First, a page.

DAVID Scott is an elder at the Lambton Kingdom Hall in Washington.
He found out about the sex abuse allegation in December 2009.
Mr Scott said he made a telephone call to the London HQ and was instructed, with other elders, to carry out an investigation into the claims.
A meeting was then set up at the Kingdom Hall in April 2010 to see if a “sin” had been committed.
He said Leighton initially denied the allegations.
But he said Leighton confessed after Bible verses were quoted at the gathering, which said “God sees everything”.
Mr Scott said: “He thought for a while and said possibly, he may have had a drink and he may have done those things.
“Following that, he said ‘I would like to apologise’ and said ‘I can’t apologise enough’.
“I remember him saying ‘what are you going to do now?’.”
Mr Scott said after the “confession” Leighton was “reproved”, which means he was disciplined and all privileges removed from him.
He was not, at that stage, “disfellowed”, or banished from the church. Being “disfellowed” means nobody is allowed to speak to the disfellowed member and while they may still attend meetings, they are not allowed to participate.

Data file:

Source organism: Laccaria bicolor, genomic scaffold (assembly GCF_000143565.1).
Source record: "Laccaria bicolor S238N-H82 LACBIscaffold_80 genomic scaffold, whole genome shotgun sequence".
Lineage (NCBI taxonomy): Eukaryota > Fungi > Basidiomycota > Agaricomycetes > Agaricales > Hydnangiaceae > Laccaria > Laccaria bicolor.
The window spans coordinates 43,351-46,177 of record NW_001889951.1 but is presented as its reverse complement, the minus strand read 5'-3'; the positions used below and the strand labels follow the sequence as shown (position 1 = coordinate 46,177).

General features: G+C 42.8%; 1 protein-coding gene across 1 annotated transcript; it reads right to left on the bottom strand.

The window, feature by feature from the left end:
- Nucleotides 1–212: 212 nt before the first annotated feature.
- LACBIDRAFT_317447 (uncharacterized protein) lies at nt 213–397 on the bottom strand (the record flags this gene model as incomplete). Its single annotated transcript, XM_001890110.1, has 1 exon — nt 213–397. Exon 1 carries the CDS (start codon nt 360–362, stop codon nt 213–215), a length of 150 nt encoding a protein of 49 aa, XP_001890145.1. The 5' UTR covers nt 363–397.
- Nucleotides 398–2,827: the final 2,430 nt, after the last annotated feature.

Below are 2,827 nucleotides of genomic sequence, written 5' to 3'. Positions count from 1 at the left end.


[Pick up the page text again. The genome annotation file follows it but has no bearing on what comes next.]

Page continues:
Mr Scott said contacting the police was not discussed as an option.
It was only later, when allegations of violence were made against Leighton, that he was disfellowed and expelled from the congregation.
Mr Scott said: “It is not what you expect a Christian, someone who lives by Christian standards, to do, acting violently towards someone.
“The Bible says violence should be avoided.”
Henry Logan is also an elder at the congregation. He was also at the meeting and had participated in the internal “investigation”. He too said Leighton had initially denied the allegations.
But he added: “He then said that he had been drunk at the time and he may have done those things while he was drunk.”
Mr Logan said he was present when Leighton was told he would be reproved after the admissions.
He said: “He put his hands over his face and said ‘oh, I thought I was going to be disfellowshipped’ and he had tears in his eyes.”
Simon Preyser is an elder from the Roker congregation in Sunderland.
He chaired the meeting and described the allegations as “horrific”.
Mr Preyser told the court about Leighton’s initial denials but added: “He said ‘it might well be, while under the influence of alcohol, I did things I shouldn’t have done. Some of the things she’s said, I’ve done’.
“He just simply said ‘I’m sorry’.”